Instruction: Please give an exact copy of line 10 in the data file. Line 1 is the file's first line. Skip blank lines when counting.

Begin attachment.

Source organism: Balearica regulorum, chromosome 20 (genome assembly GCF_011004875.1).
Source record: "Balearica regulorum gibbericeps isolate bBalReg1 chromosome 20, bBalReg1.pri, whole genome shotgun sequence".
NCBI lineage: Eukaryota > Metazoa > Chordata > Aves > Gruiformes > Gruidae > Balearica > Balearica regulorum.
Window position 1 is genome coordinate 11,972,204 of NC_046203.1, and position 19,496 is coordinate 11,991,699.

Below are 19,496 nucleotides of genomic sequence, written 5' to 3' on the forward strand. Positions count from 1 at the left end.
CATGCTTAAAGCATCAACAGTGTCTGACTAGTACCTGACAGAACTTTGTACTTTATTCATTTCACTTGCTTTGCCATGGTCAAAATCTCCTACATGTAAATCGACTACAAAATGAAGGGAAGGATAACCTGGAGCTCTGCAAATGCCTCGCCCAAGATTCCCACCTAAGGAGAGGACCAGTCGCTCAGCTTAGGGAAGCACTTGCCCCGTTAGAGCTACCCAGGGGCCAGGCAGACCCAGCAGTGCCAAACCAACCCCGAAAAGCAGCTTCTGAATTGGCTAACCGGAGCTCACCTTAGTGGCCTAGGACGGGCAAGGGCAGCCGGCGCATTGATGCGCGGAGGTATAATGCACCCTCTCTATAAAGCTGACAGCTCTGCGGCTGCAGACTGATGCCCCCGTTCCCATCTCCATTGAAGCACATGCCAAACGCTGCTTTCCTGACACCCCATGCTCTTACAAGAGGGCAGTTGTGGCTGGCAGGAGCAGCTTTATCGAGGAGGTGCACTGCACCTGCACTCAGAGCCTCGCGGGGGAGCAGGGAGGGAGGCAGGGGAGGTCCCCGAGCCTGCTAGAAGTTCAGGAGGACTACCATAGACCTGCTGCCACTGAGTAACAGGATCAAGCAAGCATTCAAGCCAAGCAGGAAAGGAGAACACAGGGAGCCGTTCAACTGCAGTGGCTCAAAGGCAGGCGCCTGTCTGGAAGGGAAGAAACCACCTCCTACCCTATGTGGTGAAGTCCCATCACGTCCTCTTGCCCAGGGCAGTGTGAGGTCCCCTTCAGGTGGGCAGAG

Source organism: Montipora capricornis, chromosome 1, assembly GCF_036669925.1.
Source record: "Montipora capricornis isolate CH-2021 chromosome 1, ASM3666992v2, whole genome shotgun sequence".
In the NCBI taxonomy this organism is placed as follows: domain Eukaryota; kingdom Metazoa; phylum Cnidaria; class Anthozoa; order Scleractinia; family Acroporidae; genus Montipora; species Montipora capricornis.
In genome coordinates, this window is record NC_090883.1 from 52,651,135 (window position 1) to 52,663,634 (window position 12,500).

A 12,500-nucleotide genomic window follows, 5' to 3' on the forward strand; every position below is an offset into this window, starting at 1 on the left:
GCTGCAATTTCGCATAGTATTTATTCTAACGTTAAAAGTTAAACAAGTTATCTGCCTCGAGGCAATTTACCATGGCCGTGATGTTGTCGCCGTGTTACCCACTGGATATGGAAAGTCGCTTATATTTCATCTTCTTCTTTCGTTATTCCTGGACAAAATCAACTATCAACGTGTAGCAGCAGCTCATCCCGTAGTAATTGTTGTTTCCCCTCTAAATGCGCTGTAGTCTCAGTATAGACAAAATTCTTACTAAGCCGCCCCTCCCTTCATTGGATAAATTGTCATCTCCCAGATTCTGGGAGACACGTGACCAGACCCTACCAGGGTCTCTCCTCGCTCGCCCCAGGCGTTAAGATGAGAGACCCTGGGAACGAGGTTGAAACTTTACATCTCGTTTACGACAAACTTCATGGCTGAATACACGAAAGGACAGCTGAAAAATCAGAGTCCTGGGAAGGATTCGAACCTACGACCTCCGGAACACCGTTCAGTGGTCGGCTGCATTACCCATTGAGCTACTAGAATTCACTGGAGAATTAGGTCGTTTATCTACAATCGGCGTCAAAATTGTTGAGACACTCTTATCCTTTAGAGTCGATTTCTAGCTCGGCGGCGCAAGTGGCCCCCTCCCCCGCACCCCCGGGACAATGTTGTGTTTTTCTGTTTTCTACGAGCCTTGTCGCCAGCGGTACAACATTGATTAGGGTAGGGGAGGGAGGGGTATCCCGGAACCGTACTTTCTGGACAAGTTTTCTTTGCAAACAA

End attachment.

In genome coordinates, this window is record NC_090883.1 from 52,651,135 (window position 1) to 52,663,634 (window position 12,500).